Eastern bluebirds can live up to 6 to 10 years. The oldest known wild individual lived 10 years and 5 months. However, most mortality occurs in the first year of life, making average lifespans much shorter than this.
Eastern bluebirds are very social. At times they gather in flocks of 100 hundred or more. However, they are territorial as well. They defend a nesting and feeding territory around their nest during the breeding season, and a feeding territory in the winter.
Eastern bluebirds are partially migratory. They leave their northern homes when food sources become scarce or when temperatures and other environmental conditions are not suitable. When feeding, bluebirds often fly from a perch to the ground to catch an insect or other prey item. Flying speeds of this bird have been measured at 17 miles per hour.
Home ranges of eastern bluebirds range from 1.1 ha (during the breeding season) to 120.8 ha (during winter). (Gowaty and Plissner, 1998)
Eastern bluebirds communicate primarily through sounds. One of the most distinguishing characteristics of this species, aside from its distinctive coloring, is its song. Bluebirds have different songs for mating, territoriality, and other purposes. When heard, the most common call of the bluebird sounds like -chir wi- or -chur lee-. When repeated several times, the call resembles the words -truly- and -purity-. Eastern bluebirds also use visual cues to communicate. (Terres, 1980; Tveten, 1993)
Eastern bluebirds eat a variety of foods depending on the season. In summer months, eastern bluebirds consume mostly beetles (order Coleoptera), crickets, caterpillars, grasshoppers, and other insects. A United States Biological Survey study of 855 eastern bluebirds found that the bluebird diet was 68% insects. During the fall and winter seasons, when insects are less common, eastern bluebirds eat fruits and plants, including blackberries, honeysuckle, dogwood, red cedar, and wild grapes.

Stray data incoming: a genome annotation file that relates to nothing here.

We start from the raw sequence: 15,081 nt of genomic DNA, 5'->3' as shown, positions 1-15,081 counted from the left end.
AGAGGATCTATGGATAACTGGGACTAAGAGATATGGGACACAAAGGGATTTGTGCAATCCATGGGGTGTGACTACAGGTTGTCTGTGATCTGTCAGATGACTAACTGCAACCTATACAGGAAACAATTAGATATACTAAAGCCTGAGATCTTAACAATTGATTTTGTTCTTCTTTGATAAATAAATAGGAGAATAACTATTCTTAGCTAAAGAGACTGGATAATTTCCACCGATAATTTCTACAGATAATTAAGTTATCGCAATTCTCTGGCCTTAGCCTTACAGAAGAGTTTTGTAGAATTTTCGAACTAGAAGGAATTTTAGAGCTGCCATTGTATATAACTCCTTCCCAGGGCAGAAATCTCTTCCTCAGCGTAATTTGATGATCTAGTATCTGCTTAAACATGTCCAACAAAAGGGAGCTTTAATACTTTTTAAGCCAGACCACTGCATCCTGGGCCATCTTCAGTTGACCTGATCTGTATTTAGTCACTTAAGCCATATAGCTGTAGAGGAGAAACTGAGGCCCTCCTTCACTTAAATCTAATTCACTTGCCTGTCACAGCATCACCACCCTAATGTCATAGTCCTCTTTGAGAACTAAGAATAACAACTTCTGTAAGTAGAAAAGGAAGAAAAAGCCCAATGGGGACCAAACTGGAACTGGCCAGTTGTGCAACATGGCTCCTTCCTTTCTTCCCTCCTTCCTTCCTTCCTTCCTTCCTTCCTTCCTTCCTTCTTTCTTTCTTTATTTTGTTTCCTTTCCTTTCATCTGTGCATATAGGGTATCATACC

Eastern bluebirds drink water from ponds, streams and birdbaths. They appear to prefer running water versus standing water. (North American Bluebird Society, 1999; USGS Northern Prairie Wildlife Research Center, 1999)
Eastern chipmunks and flying squirrels prey on eastern bluebird eggs and nestlings. House sparrows, European starlings, American kestrels black rat snakes, black racers, fire ants, domestic cats, black bears, and raccoons are predators of adults and chicks.
When approached by a predator, male eastern bluebirds make a song-like warning cry. If a male is not present, a female will begin to sing, hoping to attract a protective male back to the territory. Both males and females will also flick their wings and warble when predators are nearby. (Gowaty and Plissner, 1998)
Eastern bluebirds influence the composition of insect communities through their predation on insects. They also host many species of parasites, including mites, lice and blowflies.
Eastern bluebirds affect communities of the insects they eat. They also provide habitat for many species of parasites, including mites, lice and blowflies.
Eastern bluebirds may help to control insect populations.
There are no known adverse affects of eastern bluebirds on humans.